As we touched on above, several factors contribute to an airline’s decision to cancel a flight when weather could pose a safety threat. These include:

  1. Wind Shear - Either horizontal or vertical, it is defined as the wind speed and/or direction within a certain distance.
  2. Turbulence - Turbulence can be a safety hazard. In fact, the National Weather Service states that it can “. . . cause overstressing of the aircraft or loss of control. Thunderstorm vertical currents may be strong enough to displace an aircraft up or down vertically as much as 2000-6000 feet”. 
  3. Low Visibility - Even with the advanced technology available on planes today, pilots still need to have a clear view through the windscreen.

Airline Policies and Safety Protocols

When bad weather is looming, several regulatory bodies will assess the situation and then decide if flights should be cancelled. In most cases, the decision is made by air traffic control in combination with the Federal Aviation Administration (FAA). In some places, the airport will also have a say in the policies and procedures of weather-related cancellations. Of course, the safety of passengers and crew are always the top priority in making these decisions.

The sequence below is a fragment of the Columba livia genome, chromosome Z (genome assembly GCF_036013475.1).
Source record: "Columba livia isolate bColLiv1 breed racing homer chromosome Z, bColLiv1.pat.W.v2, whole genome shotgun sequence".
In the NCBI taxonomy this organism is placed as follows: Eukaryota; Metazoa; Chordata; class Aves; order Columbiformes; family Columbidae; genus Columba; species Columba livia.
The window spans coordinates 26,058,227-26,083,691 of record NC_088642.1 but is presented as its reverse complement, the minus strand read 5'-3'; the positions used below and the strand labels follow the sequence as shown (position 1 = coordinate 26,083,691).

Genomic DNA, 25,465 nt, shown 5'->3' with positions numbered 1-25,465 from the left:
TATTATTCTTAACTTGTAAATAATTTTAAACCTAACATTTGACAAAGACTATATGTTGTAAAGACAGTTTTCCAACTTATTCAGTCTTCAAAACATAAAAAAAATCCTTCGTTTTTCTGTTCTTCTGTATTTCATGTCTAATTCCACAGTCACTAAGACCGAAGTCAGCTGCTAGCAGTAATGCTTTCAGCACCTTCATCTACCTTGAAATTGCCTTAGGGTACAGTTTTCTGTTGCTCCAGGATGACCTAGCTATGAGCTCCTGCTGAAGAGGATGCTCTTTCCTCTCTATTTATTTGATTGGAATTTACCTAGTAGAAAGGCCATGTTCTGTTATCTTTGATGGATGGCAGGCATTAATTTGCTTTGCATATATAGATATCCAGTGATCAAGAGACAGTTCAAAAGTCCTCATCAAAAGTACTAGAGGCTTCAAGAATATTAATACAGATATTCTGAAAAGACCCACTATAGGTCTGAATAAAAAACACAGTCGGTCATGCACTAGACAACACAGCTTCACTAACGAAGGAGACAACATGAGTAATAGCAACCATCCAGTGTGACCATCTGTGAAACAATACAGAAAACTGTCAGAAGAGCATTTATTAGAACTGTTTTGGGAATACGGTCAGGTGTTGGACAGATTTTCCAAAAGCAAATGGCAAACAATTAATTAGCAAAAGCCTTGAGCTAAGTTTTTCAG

Airport Operations and Infrastructure

Individual airports have their own policies and procedures for weather cancellations. Again, some airports are not well-equipped to deal with snow and ice while others might not be as regularly affected by high winds or torrential rains. Because of this, de-icing systems and runway clearing machinery may not be available in some locations which can lead to more cancellations when bad weather does occur.

aircraft on the runway during the blizzard

Notable Instances of Flight Cancellations Due to Extreme Weather

Severe Thunderstorms: In June 2023, severe thunderstorms roared through the Mid-Atlantic and Northeast parts of the United States causing over 2,100 to be cancelled.